Known as the 11th generation of Core processors, Intel’s next generation will be built for the umpteenth time on the brand’s 14-nanometer node. These processors are said to have Cypress Cove cores, a “backport” of the Golden Cove found in the Ice Lake generation. The 500 series of motherboards will be the last to feature DDR4 RAM, as DDR5 RAM will not yet be ready for launch.
Intel H510, B560 and Z590 will arrive on January 11
According to a Chinese media, those who published a news on the WeChat platform, we have for the first time information on the launch date of these new chipsets: according to the source, Intel will supposedly put them on the streets on January 11 , just as the Intel conference takes place at CES 2021.
The initial platform will include motherboards from all of Intel’s partner manufacturers, such as ASRock, ASUS, MSI or Gigabyte, and is finally expected to support the much needed PCIe 4.0 protocol. The release date should be taken with a grain of salt, of course, as there is a high likelihood that they will simply showcase the new chipsets and not make a launch as such, although the source has indicated otherwise.
Until when will Intel press 14nm?
Intel’s manufacturing process has spanned many, many generations without diminishing lithography, and as AMD continues to evolve its processors more and more using new manufacturing methods, Intel continues to tighten its knot to satiety. at 14nm, and it looks like the update will never come. As the company continues to refine and improve it, the reality is that in terms of performance efficiency per watt, Intel is already far behind (and we’re saying it has stayed, not that it is. lagging behind because it’s been overdue for years.), what users see and evidence is at the expense of Intel processor sales to AMD’s benefit in recent years.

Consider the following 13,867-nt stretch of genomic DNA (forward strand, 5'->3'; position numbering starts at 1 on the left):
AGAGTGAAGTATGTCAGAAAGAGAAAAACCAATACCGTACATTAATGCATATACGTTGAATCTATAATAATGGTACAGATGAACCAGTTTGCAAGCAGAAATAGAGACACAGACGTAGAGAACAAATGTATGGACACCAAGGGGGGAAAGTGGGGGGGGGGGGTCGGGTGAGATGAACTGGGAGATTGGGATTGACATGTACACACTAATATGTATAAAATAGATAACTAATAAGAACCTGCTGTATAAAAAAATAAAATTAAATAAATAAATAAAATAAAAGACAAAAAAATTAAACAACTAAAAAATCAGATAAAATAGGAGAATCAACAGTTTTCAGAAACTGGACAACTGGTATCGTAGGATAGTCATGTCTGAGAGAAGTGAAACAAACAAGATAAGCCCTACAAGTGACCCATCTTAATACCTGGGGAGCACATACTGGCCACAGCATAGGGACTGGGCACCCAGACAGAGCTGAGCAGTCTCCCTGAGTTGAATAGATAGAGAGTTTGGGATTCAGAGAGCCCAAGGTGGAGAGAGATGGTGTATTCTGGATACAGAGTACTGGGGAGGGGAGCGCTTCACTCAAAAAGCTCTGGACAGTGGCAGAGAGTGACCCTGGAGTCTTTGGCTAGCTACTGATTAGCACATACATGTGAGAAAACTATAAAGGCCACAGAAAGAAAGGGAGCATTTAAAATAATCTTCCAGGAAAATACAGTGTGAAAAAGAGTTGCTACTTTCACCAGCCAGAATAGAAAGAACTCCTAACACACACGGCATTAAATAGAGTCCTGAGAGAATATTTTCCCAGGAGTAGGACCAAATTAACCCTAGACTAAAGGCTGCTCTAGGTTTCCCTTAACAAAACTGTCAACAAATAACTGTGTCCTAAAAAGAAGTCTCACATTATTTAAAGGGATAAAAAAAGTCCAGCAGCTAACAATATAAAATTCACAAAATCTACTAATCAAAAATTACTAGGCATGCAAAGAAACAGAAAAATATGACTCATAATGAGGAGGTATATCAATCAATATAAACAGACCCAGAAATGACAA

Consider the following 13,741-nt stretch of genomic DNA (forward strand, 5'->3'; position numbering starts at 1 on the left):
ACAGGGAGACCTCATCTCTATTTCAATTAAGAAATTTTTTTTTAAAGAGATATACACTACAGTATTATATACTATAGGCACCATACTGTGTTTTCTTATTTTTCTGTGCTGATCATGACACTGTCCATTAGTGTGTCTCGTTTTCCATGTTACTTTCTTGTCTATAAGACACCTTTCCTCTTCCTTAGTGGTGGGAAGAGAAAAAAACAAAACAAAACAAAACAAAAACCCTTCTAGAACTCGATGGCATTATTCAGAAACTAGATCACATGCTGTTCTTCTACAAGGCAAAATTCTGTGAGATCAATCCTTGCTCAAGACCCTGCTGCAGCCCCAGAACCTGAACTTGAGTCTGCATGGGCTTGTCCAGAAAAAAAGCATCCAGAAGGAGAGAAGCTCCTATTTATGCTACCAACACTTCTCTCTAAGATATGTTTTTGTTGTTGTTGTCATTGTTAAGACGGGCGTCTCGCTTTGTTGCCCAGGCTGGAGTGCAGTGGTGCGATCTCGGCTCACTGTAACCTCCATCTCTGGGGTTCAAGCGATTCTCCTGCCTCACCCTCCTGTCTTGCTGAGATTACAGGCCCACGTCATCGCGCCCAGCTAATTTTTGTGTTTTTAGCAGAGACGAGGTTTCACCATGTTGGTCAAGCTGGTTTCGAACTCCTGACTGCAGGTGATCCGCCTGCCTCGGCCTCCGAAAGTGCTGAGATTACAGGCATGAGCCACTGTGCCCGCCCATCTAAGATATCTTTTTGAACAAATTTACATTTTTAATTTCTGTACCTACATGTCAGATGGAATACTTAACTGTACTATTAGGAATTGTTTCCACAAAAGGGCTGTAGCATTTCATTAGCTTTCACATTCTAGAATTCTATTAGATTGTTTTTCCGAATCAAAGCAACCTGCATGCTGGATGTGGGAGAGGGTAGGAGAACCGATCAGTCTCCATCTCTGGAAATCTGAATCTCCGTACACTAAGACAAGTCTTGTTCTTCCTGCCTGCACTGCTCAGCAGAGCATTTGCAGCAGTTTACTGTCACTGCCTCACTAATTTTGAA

The problems with the advanced nodes and the “promised” manufacturing processes at 7 and 10nm are not happening, support for PCIe 4.0 is very late and as much as they say they are providing a new architecture with the new platform. form, the point is that they are late and bad.
The 14nm is more than spent and profitable, and if Intel doesn’t scale this 11th generation of processors, it could be the final blow for the company. AMD is getting stronger, it gives users what they ask for and what they need and Intel continues its closed policy of releasing news granite by granite, with no real improvements that make users think that an update to the platform -form worth the trouble.